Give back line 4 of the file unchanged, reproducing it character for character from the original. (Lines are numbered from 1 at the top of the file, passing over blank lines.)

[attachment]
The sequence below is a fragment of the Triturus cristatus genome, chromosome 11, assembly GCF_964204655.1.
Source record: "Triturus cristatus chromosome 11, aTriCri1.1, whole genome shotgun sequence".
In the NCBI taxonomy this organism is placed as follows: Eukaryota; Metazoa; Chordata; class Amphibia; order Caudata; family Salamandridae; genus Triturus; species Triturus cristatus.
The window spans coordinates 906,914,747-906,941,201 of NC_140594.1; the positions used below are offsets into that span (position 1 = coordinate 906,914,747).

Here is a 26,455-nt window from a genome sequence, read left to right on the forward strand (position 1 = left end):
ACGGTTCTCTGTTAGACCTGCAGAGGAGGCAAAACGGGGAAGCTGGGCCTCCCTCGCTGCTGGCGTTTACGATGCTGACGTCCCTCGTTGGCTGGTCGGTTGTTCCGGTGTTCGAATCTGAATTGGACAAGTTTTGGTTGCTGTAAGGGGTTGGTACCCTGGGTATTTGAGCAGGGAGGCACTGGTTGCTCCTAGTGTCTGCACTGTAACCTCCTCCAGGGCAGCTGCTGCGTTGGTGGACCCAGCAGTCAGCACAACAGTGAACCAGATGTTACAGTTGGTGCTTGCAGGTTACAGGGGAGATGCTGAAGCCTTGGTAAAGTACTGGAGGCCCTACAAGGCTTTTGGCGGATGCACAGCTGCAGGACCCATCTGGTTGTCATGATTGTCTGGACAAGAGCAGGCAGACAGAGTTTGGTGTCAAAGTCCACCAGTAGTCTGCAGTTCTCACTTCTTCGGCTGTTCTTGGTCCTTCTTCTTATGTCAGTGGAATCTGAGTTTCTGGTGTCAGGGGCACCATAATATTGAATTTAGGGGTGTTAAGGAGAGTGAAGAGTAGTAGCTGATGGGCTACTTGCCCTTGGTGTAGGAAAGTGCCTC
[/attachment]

The window spans coordinates 906,914,747-906,941,201 of NC_140594.1; the positions used below are offsets into that span (position 1 = coordinate 906,914,747).